Routinely, data breaches demonstrate the pitfalls of relying on detection to identify malicious activities taking place on a network. Federal cyber experts discussed the importance of prevention over detection to combat cyber threats and how zero trust can enhance cyber solutions on Oct 28 at an event hosted by FCW.

Federal cybersecurity solutions are modernizing rapidly due to the evolving nature of the types and scale of threats. Implementing a zero trust framework is integral to improving cyber resiliency within any agency, Army Cybersecurity Director and Chief Information Security Officer (CISO) Major General Matthew Easley said today.

The White House’s Executive Order (EO) on Improving the Nation’s Cybersecurity has made every federal agency evaluate its current posture and identify short and long-term tasks to improve cyber resilience. One of those tasks is to adopt and advance toward a zero trust architecture.

“We need a zero trust framework because IT is changing dramatically,” Easley said. Especially because with a large percentage of the workforce in non-traditional places, agencies have witnessed critical vulnerabilities not just at the network or operating system level but in common office applications.

“[We need] to implement the zero trust framework to make prevention and detection stronger and more cost-effective,” he said.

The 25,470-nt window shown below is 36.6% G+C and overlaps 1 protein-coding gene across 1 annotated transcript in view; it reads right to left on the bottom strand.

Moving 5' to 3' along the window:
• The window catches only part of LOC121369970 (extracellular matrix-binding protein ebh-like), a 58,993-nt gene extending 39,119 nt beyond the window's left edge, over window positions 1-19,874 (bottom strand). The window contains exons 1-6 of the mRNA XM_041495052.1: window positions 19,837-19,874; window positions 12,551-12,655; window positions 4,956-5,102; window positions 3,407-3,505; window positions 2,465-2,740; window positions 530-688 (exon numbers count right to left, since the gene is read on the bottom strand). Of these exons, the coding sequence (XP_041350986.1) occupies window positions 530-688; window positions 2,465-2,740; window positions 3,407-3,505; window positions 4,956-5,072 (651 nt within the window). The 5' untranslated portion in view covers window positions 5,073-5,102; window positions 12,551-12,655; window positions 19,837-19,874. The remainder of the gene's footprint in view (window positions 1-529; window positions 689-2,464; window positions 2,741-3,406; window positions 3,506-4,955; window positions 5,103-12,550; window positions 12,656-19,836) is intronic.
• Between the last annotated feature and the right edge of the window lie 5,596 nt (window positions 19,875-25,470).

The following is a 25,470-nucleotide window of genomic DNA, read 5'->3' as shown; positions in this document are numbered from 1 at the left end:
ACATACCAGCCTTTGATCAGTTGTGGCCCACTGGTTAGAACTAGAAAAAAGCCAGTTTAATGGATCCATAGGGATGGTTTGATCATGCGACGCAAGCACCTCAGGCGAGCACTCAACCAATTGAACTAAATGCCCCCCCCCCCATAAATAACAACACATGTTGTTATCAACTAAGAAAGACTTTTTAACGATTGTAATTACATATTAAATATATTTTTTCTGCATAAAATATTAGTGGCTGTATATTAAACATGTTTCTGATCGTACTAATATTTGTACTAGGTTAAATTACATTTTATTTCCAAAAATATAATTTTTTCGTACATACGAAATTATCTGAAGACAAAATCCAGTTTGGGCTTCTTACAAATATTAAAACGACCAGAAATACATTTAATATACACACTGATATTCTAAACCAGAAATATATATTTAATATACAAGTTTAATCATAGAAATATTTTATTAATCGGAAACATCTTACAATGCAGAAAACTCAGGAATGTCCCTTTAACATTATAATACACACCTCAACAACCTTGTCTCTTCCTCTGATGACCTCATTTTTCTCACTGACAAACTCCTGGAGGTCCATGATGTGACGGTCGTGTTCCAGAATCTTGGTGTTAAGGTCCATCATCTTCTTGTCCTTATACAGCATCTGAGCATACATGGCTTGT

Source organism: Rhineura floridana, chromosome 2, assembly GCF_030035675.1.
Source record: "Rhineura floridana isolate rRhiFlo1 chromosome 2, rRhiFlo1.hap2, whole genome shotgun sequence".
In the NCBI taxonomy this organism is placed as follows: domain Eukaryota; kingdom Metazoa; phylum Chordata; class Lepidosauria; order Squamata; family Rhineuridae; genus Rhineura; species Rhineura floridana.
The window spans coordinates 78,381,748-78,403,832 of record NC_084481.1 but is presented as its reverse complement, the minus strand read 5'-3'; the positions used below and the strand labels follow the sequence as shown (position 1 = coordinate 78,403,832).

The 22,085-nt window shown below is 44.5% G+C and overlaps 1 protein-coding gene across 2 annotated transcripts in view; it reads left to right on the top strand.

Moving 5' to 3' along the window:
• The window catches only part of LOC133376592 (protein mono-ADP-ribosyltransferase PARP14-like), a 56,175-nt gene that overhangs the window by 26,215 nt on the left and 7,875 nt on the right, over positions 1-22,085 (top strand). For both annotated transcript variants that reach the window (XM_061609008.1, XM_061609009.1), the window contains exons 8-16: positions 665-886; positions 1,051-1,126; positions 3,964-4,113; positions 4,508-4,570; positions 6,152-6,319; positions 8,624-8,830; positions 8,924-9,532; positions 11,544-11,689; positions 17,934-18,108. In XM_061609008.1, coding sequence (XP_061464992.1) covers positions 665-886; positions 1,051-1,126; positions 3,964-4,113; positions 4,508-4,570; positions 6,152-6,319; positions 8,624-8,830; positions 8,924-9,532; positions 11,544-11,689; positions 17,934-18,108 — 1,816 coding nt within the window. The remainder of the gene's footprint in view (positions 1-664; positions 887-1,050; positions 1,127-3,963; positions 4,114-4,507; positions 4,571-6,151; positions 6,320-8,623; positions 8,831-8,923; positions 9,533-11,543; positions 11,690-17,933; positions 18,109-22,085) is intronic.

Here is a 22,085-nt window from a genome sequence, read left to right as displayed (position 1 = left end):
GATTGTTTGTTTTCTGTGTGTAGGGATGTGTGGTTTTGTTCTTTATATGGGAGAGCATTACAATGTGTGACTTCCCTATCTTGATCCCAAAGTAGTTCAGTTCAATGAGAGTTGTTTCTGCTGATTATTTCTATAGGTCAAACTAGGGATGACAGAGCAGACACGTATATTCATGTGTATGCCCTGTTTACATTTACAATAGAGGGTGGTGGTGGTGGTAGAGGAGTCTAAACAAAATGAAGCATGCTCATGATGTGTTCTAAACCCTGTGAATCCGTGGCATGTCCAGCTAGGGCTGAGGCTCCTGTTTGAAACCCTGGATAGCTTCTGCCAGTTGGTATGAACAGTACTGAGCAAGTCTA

Easley added that implementing a zero trust architecture provides the foundation of inherent distrust to build secure trust.

“Zero trust is a paradigm used to bring these scores of cyber solutions [like prevention and detection] to our framework that allows our leaders and decision-makers to make good cyber decisions,” he said. Therefore, advancing zero trust architectures have no end date; this is a continuous journey, he added.

Communication and Partnerships

Federal cybersecurity experts explained that agencies must communicate and work together to improve cyber resilience to learn what is working for U.S. cybersecurity efforts and what needs improvement.

For the Department of Defense (DoD), a key part of the cyber efforts is approaching cyber solutions and policies from a holistic approach, implementing widespread practices across the board. But for these cyber practices to work, there needs to be clear communication and partnerships in any agency, Sudha Vyas, chief cybersecurity architect for the OCIO at DoD, said at the event.

“This is especially important because you want to make sure the pendulum is moving in the right direction. This has to be a collaboration across many different domains,” Vyas said, emphasizing that this is not a journey that can be taken alone. “The only way to successfully advance is making sure these solutions are being implemented appropriately and work, and that can only be accomplished through proper communication in your agency.”

Terry Mitchell, the principal cyber advisor for the Office of the Under Secretary of the Army, agreed with Vyas added that cyber threats have gotten too big and too persistent for any one agency to deal with on its own.

“We have ideas for solutions, but we need to put them in the right place, and at the right time; this means we need to communicate not just with the other services but with other Federal players ad industry as well,” Mitchell said.

Read More About
More Topics
Lisbeth Perez
Lisbeth Perez
Lisbeth Perez is a MeriTalk Senior Technology Reporter covering the intersection of government and technology.